Contested Narratives of the Pandemic Crisis

The Far Right, Anti-Vaxxers and Freedom of Speech




This paper seeks to open a discussion about the role played by the extreme right within the contemporary ‘anti-vaxxer’ movement as it has developed during the recent Covid-19 pandemic.  While supporters of this movement are politically diverse, we see the far right as having used the Covid crisis as a significant opportunity to place their conspiratorial narrative before a wider audience, where a rhetoric of victimisation around pandemic related restrictions masks their deep authoritarianism and profound racism and misogyny. We discuss ‘white replacement’ theory as the key idea animating the contemporary far right, in both its secular and religious manifestations, and we argue that this theory has offered the framework for the far right’s opposition to vaccinations and public health related restrictions. Throughout the pandemic, the far right’s use of conspiracy theory and calculated disinformation – particularly online – has thrown up considerable dilemmas in relation to issues of freedom of speech for progressives. We conclude by discussing how the feminist anti-racist left must continue to defend freedom of speech in the face of this, but this understanding needs to be informed by a conception of the ‘common good’.


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Author Biographies

Stephen Cowden, Department of Social Work and Social Care, University of Gloucestershire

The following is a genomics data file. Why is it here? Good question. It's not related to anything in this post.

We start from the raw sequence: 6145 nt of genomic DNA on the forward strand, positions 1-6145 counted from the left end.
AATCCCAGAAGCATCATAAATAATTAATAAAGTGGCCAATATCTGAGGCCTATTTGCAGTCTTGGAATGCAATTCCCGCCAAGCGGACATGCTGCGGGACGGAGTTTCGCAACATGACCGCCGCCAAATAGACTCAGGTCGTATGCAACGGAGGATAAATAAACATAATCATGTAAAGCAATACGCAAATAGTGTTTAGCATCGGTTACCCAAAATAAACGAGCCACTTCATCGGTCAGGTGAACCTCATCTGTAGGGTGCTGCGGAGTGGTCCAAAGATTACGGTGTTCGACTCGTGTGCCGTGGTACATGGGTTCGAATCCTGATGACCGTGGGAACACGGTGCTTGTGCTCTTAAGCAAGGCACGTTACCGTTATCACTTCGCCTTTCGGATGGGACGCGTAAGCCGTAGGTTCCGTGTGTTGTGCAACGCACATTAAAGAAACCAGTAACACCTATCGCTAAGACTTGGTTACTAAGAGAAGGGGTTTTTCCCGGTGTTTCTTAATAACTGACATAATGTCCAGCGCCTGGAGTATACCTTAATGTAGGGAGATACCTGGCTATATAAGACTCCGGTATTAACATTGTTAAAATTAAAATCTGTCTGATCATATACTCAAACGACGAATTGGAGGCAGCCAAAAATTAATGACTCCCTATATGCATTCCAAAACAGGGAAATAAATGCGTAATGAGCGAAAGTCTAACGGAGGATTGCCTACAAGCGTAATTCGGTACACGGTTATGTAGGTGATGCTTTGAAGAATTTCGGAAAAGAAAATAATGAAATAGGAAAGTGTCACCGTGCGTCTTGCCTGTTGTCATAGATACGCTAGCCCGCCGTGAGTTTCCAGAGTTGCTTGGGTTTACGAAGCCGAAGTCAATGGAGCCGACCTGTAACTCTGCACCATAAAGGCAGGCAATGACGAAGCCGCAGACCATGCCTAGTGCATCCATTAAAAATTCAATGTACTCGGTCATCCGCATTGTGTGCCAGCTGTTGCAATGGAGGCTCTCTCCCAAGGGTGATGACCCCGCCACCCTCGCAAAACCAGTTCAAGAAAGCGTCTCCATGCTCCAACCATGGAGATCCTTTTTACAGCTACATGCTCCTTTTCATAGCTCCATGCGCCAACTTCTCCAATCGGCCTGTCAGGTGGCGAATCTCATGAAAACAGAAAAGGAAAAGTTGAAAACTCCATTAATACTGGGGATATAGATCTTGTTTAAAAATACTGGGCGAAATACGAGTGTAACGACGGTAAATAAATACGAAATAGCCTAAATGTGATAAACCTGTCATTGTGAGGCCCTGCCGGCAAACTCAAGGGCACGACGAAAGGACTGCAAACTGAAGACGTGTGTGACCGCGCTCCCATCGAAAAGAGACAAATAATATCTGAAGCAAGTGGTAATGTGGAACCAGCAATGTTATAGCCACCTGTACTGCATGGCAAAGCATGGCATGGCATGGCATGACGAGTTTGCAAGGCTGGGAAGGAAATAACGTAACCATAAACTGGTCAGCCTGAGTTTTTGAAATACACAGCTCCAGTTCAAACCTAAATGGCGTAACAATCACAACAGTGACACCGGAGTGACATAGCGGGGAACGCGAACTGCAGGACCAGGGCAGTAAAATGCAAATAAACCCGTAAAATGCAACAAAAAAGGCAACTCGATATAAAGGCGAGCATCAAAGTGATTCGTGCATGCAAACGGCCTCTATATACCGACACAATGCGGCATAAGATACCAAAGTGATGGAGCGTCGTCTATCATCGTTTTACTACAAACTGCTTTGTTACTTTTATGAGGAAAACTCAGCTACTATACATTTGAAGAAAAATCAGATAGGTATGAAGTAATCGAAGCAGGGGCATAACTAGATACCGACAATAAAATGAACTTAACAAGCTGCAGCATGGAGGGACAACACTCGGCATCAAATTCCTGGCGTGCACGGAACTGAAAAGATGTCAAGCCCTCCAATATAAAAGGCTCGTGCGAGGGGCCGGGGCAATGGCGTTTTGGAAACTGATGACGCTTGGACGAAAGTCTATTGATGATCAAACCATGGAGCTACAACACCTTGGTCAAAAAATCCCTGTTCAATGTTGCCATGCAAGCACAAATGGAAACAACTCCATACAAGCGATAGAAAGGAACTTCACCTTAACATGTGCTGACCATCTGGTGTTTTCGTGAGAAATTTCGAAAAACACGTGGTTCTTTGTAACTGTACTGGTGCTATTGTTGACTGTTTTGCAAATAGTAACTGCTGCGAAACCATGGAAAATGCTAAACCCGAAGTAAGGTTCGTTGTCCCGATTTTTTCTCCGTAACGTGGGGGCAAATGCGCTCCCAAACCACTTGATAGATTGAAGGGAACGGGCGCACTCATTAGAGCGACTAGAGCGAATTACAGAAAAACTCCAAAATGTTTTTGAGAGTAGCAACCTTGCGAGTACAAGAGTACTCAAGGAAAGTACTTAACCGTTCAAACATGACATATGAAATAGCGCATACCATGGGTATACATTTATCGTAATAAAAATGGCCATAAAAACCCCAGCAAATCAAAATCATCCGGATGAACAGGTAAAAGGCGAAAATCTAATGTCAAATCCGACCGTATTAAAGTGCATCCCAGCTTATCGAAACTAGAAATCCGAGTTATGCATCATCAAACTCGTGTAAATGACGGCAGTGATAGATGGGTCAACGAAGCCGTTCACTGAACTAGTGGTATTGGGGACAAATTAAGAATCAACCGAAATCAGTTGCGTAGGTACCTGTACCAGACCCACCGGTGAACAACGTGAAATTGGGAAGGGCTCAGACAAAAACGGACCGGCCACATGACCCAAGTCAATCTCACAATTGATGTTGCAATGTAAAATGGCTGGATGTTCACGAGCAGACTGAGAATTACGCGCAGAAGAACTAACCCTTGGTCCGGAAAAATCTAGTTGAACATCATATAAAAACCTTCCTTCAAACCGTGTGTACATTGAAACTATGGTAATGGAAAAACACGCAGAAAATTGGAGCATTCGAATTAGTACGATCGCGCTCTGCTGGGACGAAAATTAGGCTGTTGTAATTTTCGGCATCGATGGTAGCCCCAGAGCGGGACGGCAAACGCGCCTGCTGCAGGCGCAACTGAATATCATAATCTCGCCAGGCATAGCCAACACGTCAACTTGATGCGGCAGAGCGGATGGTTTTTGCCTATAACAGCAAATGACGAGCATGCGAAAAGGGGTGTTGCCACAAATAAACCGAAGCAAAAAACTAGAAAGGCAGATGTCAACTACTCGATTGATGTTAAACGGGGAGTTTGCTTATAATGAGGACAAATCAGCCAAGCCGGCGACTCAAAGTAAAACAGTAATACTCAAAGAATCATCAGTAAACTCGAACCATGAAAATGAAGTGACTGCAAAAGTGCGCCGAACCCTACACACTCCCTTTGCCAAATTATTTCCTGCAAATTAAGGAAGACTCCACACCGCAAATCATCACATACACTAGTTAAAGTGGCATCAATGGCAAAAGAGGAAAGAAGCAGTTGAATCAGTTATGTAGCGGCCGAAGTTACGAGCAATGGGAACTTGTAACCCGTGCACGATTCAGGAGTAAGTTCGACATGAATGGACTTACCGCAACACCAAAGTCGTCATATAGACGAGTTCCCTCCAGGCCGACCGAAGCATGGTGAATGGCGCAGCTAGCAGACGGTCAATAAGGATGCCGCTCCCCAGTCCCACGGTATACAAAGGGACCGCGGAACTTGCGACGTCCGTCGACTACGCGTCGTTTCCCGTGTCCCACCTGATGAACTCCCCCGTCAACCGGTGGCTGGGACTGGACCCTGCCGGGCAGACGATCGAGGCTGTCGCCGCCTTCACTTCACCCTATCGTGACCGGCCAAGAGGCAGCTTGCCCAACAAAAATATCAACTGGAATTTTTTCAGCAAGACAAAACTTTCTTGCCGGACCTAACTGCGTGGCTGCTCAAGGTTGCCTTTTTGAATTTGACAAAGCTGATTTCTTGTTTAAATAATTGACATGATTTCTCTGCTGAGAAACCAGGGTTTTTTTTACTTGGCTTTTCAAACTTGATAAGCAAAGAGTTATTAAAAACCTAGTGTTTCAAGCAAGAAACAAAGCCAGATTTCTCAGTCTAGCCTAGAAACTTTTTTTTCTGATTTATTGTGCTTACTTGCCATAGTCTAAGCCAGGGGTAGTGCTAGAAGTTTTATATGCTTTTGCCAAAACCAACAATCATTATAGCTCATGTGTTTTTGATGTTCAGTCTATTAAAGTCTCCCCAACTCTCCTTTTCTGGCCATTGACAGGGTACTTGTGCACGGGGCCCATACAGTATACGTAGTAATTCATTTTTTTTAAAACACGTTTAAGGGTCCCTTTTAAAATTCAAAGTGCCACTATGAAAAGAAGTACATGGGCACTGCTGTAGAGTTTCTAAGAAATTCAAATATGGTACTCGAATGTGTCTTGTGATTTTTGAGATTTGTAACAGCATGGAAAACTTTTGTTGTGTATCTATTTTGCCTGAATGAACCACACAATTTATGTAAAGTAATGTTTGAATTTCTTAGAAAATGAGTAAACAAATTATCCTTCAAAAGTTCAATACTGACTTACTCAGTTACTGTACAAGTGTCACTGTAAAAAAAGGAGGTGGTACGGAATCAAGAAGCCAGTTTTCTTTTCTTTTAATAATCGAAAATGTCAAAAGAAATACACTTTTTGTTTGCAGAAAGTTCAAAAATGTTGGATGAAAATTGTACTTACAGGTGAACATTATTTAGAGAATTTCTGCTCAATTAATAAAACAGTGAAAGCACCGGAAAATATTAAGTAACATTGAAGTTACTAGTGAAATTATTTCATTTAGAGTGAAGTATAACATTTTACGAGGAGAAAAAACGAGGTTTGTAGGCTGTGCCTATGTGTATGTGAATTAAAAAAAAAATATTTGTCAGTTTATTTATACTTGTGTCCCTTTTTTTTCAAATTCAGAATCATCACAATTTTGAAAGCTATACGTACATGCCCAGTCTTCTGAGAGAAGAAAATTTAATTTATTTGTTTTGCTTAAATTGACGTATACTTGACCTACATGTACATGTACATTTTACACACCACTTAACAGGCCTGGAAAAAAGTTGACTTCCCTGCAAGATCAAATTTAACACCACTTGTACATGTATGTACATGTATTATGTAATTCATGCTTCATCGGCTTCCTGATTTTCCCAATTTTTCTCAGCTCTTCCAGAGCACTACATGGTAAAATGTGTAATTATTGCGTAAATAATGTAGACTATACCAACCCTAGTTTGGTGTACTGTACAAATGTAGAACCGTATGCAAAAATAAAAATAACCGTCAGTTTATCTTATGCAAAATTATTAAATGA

Stephen Cowden is a senior lecturer in social work and research lead for social work at the University of Gloucestershire. His research interests concern issues of social justice, critical pedagogy and radicalisation, and he is currently researching social work practice in relation to the Prevent duty. Stephen was a coeditor of Feminist Dissent (4), which looked at the Prevent policy in the UK and he is a member of the Feminist Dissent editorial collective. He also recently coedited The Routledge Handbook of Critical Pedagogies for Social Work (2020).

Nira Yuval-Davis, Centre for Research on Migration, Refugees and Belonging, University of East London

Nira Yuval-Davis is a professor emeritus, honorary director of the Centre for Research on Migration, Refugees and Belonging at the University of East London. A diasporic Israeli Jew, Nira has been active in different forums against racism and sexism in Israel, the UK and in several other countries. She has been the president of the Research Committee 05 (on racism, nationalism, indigeneity and ethnic relations) of the International Sociological Association, founder member of Women Against Fundamentalism, the international research network on Women In Militarized Conflict Zones and Social Scientists Against the Hostile Environment. She has acted as a consultant for various UN and human rights organisations. Nira Yuval-Davis has written widely on intersected gendered nationalisms, racisms, fundamentalisms, citizenships, identities, belonging/s and everyday bordering. Among her books Woman-Nation-State (1989), Racialized Boundaries (1992), Unsettling Settler Societies (1995), Gender and Nation (1997), The Warning Signs of Fundamentalism (2004), The Politics of Belonging: Intersectional Contestations (2011), Women Against Fundamentalism (2014) and Bordering (2019). Her current research encompasses the politics of belonging, the climate crisis and the corona pandemic. Her works have been translated into more than ten languages.

“Our cultures are the portals - the gateways between one world and the next” Commissioned by Autograph (2020) by Poulomi Desai